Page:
Cancer of the oropharynx is a disease in which cancer cells are found in the
tissues of the oropharynx. The oropharynx is the middle part of the throat
(also called the pharynx). The pharynx is a hollow tube about 5 inches long
that starts behind the nose and goes down to the neck to become part of the
esophagus (tube that goes to the stomach). Air and food pass through the
pharynx on the way to the windpipe (trachea) or the esophagus. The oropharynx
includes the base of the tongue, the tonsils, the soft palate (the back of the mouth), and the walls of the pharynx.
Cancer of the oropharynx most commonly starts in the cells that line the
oropharynx. (Refer to the PDQ summaries on Adult Non-Hodgkin’s Lymphoma
Treatment and Childhood Non-Hodgkin’s Lymphoma Treatment for more information
on cancer that started in the lymph cells of the oropharynx.)
A doctor should be seen if a person has a sore throat that does not go away, trouble swallowing, weight loss, a lump in the back of the mouth or throat, a change in the
voice, or pain in the ear.
If there are symptoms, a doctor will examine the throat using a mirror and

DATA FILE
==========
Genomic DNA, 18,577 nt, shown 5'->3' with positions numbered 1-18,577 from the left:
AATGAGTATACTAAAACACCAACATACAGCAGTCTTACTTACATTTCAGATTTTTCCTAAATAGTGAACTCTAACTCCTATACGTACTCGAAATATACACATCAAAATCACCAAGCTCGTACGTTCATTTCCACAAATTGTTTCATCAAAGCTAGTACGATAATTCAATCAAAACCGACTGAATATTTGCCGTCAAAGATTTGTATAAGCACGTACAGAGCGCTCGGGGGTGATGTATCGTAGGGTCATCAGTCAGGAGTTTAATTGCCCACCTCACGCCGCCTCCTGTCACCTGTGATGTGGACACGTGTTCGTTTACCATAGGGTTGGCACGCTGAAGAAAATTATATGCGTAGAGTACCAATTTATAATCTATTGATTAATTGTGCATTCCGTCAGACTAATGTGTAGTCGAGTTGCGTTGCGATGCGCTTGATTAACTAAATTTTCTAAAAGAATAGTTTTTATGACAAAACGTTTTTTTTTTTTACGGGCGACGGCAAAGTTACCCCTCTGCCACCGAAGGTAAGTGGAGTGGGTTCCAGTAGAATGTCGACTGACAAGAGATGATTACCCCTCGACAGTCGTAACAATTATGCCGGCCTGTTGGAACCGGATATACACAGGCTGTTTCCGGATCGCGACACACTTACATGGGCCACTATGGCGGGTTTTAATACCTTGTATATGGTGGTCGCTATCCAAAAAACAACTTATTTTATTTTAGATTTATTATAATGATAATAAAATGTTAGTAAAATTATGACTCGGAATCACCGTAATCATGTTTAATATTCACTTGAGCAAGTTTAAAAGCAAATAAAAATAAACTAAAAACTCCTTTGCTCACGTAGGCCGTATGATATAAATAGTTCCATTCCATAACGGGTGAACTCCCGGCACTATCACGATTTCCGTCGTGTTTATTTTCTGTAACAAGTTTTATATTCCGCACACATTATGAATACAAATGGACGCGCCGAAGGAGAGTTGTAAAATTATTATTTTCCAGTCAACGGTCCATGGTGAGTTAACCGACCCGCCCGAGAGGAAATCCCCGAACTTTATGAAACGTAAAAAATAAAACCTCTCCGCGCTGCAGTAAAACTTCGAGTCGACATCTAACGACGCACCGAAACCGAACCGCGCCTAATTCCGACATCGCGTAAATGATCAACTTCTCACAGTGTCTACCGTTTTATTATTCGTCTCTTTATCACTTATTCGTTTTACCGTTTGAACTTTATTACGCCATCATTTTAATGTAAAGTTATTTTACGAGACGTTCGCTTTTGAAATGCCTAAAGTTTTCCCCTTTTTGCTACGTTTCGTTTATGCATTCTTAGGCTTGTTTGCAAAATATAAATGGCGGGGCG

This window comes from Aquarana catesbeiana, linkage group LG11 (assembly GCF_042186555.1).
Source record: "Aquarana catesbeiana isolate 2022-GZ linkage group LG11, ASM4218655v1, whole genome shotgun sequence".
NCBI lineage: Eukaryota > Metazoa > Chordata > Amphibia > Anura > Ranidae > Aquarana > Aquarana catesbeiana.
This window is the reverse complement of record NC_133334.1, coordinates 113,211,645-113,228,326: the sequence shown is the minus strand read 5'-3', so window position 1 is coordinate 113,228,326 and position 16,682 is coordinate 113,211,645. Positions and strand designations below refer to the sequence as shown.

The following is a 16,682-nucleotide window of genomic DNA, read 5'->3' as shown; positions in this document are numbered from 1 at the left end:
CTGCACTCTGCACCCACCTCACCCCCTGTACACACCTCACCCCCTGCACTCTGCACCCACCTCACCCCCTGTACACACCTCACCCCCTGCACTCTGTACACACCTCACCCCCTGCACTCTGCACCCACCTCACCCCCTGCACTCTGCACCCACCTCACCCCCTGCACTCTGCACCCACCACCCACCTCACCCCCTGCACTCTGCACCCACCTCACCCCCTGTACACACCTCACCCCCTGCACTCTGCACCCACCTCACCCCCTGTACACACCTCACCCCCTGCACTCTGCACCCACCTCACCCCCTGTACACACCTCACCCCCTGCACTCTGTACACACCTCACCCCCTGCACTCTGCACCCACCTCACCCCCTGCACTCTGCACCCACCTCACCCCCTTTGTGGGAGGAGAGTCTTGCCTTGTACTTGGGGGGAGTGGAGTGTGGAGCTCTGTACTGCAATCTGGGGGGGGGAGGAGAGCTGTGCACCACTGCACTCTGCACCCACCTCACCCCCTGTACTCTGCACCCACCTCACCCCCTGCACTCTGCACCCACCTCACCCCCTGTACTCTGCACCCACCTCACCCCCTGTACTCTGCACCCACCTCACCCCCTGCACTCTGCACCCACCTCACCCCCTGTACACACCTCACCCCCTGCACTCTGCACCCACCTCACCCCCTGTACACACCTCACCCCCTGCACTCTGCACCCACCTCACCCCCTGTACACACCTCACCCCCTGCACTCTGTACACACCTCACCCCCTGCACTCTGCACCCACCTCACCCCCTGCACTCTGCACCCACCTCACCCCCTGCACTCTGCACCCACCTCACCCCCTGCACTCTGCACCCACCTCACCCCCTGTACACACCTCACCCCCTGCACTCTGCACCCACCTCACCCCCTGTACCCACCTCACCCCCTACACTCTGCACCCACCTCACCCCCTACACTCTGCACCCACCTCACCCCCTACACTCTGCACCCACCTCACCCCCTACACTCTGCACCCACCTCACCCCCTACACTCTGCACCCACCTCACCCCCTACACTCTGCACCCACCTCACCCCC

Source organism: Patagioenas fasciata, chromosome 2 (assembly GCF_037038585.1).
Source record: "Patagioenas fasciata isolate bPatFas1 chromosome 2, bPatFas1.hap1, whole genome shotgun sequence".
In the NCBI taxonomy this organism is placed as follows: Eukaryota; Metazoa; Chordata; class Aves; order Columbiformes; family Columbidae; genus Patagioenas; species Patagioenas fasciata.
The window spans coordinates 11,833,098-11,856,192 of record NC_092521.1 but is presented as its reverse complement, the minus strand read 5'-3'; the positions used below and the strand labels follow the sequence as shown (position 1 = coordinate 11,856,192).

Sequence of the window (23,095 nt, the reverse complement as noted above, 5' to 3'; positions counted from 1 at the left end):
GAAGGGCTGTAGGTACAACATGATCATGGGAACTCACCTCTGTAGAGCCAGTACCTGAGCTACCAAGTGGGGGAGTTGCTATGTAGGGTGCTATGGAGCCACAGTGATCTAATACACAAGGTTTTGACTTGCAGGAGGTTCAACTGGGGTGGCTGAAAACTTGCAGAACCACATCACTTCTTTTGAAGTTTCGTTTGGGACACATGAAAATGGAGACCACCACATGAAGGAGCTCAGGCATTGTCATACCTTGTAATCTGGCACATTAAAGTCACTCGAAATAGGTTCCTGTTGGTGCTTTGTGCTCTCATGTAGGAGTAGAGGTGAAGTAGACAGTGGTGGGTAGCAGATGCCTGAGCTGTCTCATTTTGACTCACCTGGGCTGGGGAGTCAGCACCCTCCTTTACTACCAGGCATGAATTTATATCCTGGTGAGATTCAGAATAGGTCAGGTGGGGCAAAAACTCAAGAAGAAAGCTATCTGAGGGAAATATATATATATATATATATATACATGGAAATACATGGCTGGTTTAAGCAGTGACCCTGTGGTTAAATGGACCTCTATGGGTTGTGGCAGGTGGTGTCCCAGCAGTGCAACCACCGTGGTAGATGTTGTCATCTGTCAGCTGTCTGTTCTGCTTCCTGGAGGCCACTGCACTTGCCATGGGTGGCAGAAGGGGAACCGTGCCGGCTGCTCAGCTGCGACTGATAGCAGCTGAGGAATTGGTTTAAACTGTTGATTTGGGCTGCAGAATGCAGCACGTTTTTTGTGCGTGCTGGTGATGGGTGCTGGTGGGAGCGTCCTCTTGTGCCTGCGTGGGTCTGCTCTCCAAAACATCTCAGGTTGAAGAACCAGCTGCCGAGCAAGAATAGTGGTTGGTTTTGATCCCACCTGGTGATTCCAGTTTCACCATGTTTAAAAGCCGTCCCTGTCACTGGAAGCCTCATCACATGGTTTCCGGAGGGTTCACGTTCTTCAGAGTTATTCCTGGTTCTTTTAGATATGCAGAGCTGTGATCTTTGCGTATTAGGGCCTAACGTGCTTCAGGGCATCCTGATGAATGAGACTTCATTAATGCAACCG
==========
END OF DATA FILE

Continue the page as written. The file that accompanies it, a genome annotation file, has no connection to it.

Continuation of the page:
lights. The doctor will also feel the throat for lumps. If tissue that is not
normal is found, the doctor will need to cut out a small piece and look at it
under the microscope to see if there are any cancer cells. This is called a
The chance of recovery (prognosis) depends on where the cancer is in the
throat, whether the cancer is just in the throat or has spread to other tissues
(the stage), and the patient’s general state of health. After the treatment, a
doctor should be seen regularly because there is a chance of having a second
primary cancer in the head or neck region.
Smoking or drinking alcohol after treatment increases the chance of developing a second primary cancer.
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